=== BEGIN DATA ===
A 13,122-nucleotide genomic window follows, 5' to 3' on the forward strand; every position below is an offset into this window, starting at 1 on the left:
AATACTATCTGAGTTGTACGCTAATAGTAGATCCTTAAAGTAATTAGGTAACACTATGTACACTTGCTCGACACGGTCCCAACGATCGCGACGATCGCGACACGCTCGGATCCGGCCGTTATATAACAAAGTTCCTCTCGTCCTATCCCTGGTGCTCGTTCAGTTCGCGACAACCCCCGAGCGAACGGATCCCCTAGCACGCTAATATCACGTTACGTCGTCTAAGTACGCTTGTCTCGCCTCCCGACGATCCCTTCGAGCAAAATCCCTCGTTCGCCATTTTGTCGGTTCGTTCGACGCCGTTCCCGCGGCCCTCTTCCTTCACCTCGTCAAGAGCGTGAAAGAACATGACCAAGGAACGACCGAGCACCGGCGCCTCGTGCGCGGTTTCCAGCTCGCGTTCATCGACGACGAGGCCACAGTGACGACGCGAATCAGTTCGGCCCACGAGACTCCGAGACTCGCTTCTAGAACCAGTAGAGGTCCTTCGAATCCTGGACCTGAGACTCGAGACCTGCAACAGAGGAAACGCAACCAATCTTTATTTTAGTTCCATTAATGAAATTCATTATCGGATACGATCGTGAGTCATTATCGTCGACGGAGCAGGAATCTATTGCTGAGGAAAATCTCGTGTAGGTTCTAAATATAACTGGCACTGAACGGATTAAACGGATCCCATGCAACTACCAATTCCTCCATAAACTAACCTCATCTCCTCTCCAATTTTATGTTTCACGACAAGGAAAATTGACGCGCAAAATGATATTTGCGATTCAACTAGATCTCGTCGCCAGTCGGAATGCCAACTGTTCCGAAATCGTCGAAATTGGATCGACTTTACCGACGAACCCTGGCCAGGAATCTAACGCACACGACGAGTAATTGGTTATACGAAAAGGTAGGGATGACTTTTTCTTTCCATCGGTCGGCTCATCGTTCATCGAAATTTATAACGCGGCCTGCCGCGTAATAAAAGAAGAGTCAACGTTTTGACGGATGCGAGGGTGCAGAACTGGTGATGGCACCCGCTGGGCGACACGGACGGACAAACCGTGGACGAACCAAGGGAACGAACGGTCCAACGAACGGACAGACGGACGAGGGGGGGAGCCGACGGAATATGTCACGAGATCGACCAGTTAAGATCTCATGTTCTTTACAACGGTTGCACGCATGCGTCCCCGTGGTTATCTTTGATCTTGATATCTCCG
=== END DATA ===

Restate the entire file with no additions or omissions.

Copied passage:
A 13,122-nucleotide genomic window follows, 5' to 3' on the forward strand; every position below is an offset into this window, starting at 1 on the left:
AATACTATCTGAGTTGTACGCTAATAGTAGATCCTTAAAGTAATTAGGTAACACTATGTACACTTGCTCGACACGGTCCCAACGATCGCGACGATCGCGACACGCTCGGATCCGGCCGTTATATAACAAAGTTCCTCTCGTCCTATCCCTGGTGCTCGTTCAGTTCGCGACAACCCCCGAGCGAACGGATCCCCTAGCACGCTAATATCACGTTACGTCGTCTAAGTACGCTTGTCTCGCCTCCCGACGATCCCTTCGAGCAAAATCCCTCGTTCGCCATTTTGTCGGTTCGTTCGACGCCGTTCCCGCGGCCCTCTTCCTTCACCTCGTCAAGAGCGTGAAAGAACATGACCAAGGAACGACCGAGCACCGGCGCCTCGTGCGCGGTTTCCAGCTCGCGTTCATCGACGACGAGGCCACAGTGACGACGCGAATCAGTTCGGCCCACGAGACTCCGAGACTCGCTTCTAGAACCAGTAGAGGTCCTTCGAATCCTGGACCTGAGACTCGAGACCTGCAACAGAGGAAACGCAACCAATCTTTATTTTAGTTCCATTAATGAAATTCATTATCGGATACGATCGTGAGTCATTATCGTCGACGGAGCAGGAATCTATTGCTGAGGAAAATCTCGTGTAGGTTCTAAATATAACTGGCACTGAACGGATTAAACGGATCCCATGCAACTACCAATTCCTCCATAAACTAACCTCATCTCCTCTCCAATTTTATGTTTCACGACAAGGAAAATTGACGCGCAAAATGATATTTGCGATTCAACTAGATCTCGTCGCCAGTCGGAATGCCAACTGTTCCGAAATCGTCGAAATTGGATCGACTTTACCGACGAACCCTGGCCAGGAATCTAACGCACACGACGAGTAATTGGTTATACGAAAAGGTAGGGATGACTTTTTCTTTCCATCGGTCGGCTCATCGTTCATCGAAATTTATAACGCGGCCTGCCGCGTAATAAAAGAAGAGTCAACGTTTTGACGGATGCGAGGGTGCAGAACTGGTGATGGCACCCGCTGGGCGACACGGACGGACAAACCGTGGACGAACCAAGGGAACGAACGGTCCAACGAACGGACAGACGGACGAGGGGGGGAGCCGACGGAATATGTCACGAGATCGACCAGTTAAGATCTCATGTTCTTTACAACGGTTGCACGCATGCGTCCCCGTGGTTATCTTTGATCTTGATATCTCCG